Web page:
Recyclable materials for cars with additive specialties from Evonik
A consortium of 19 leading industrial companies and research institutes, including the BMW Group, Evonik, Thyssenkrupp, the Fraunhofer Institute, and the Technical University of Munich, has set itself the goal of developing new processes for using sustainable materials for circular automotive production. Evonik is contributing its expertise in plastics and additives for recycling to the project. The project, which is funded for three years by the German Federal Ministry of Economics and Climate Protection (BMWK), was launched at the end of last year.
The core of the “Future Sustainable Car Materials (FSCM)” initiative launched by BMW is to develop innovative process routes and material concepts for large parts of the value chain, thus enabling a circular economy in vehicle production.
“We are pleased to contribute our specialty chemicals expertise to this pioneering consortium of industry leaders and internationally renowned research institutions to develop circular plastics solutions for the automobiles of tomorrow,” said Lauren Kjeldsen, member of the Executive Board of Evonik Operations GmbH and head of the Smart Materials Division.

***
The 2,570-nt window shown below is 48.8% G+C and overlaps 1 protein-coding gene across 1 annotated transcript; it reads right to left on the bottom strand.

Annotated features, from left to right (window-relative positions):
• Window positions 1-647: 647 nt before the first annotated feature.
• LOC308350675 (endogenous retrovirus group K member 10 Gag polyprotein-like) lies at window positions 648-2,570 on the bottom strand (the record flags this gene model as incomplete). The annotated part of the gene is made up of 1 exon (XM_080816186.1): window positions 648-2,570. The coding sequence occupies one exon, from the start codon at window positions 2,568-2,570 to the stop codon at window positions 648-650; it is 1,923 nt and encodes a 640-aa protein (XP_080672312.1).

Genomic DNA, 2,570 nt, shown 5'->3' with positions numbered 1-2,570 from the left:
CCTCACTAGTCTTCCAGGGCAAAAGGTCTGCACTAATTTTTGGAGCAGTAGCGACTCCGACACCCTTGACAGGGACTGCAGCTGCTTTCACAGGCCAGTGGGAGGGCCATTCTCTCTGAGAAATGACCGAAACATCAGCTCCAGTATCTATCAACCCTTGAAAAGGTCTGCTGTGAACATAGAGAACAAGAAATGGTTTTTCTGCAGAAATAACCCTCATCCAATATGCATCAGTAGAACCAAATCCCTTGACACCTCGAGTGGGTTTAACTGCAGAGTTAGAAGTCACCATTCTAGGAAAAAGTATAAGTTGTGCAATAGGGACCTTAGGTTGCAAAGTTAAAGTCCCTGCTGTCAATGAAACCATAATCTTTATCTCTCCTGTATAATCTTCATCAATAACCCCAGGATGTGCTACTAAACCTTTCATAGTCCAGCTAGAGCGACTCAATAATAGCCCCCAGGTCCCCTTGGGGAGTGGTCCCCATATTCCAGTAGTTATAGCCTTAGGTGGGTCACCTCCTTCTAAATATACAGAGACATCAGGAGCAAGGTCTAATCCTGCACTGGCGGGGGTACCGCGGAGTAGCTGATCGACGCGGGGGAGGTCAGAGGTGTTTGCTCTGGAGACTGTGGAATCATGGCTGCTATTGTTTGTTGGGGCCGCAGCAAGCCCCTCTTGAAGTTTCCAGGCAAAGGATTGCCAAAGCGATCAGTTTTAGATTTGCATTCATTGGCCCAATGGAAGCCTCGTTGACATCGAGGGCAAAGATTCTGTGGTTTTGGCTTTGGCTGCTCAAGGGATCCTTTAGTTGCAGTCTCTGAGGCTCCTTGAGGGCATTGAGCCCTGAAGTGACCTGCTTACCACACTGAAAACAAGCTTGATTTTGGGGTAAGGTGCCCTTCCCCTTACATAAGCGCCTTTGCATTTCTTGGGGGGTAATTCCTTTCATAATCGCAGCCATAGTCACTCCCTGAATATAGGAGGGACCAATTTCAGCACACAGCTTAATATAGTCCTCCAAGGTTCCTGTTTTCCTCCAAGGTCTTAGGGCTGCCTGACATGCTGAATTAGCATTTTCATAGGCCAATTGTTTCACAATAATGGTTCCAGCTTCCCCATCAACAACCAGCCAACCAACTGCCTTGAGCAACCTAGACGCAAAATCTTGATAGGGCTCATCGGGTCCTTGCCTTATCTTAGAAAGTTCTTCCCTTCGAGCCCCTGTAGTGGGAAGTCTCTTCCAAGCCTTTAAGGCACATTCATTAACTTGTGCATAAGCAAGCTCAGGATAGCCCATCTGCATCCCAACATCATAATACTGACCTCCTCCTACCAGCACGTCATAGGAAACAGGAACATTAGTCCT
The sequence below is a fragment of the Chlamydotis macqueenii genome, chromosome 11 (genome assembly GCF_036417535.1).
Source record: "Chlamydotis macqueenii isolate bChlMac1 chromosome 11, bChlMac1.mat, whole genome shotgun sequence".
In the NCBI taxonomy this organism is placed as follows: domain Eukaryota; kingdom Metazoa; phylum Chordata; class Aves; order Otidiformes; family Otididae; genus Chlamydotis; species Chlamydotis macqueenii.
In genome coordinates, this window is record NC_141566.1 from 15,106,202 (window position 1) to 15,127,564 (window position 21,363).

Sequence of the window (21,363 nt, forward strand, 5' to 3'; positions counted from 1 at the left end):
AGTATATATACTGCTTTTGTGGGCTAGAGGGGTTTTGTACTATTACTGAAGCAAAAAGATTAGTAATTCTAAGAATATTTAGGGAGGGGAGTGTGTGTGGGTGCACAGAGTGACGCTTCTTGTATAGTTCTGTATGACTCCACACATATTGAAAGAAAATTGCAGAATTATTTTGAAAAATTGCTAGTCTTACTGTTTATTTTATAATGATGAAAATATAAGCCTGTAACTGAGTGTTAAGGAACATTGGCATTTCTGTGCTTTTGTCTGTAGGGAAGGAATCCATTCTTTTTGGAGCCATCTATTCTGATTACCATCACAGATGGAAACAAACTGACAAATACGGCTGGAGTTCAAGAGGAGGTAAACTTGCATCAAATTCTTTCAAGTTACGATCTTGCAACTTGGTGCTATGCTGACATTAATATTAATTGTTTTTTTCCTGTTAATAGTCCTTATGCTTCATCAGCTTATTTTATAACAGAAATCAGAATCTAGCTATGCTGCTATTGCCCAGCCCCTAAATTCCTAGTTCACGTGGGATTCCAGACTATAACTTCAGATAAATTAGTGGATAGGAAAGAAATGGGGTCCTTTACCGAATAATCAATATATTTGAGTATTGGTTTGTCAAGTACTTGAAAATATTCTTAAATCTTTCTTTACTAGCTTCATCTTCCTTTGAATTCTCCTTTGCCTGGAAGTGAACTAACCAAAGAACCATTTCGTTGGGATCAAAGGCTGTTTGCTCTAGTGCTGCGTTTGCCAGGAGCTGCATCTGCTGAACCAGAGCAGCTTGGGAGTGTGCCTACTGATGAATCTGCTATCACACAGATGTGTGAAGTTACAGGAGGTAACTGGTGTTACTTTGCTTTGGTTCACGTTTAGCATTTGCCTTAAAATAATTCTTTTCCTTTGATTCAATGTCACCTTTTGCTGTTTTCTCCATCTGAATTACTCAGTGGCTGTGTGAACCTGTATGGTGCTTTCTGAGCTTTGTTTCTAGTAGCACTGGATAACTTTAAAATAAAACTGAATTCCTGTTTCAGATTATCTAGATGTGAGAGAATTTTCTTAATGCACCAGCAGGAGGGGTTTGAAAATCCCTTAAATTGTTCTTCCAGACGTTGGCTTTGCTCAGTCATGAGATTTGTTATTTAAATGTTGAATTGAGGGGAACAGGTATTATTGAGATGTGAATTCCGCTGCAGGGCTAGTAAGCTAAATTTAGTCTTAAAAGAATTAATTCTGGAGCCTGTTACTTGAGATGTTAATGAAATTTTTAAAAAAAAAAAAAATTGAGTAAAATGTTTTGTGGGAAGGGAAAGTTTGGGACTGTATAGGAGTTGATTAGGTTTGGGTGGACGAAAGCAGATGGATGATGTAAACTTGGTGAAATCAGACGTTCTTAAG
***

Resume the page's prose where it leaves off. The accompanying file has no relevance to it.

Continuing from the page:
According to the principle of the circular economy, materials must be kept in the value chain after they have reached the end of their useful life so that new objects, such as automotive parts, can be produced without the use of fossil resources. It is particularly challenging to keep these materials in the cycle while maintaining the same quality and safety properties.
“Our mechanical recycling experts work closely with recyclers to prepare methods for cleaning up plastic parts, such as separating paint at the end of useful life,” said Patrick Glöckner, Head of the Global Circular Plastics Program at Evonik. “We also work with compounders to develop solutions for using the highest possible proportion of recycled plastics in new automotive parts.”
This form of integrated collaboration enables the consortium to quickly identify challenges and jointly develop solutions. Due to the high complexity of automotive manufacturing, the participants in the FSCM project are optimistic that the knowledge gained can also be applied to other industrial products in the future, such as commercial vehicles, electrical and household appliances, and will thus be a decisive impetus for future circular economy systems in the German economy.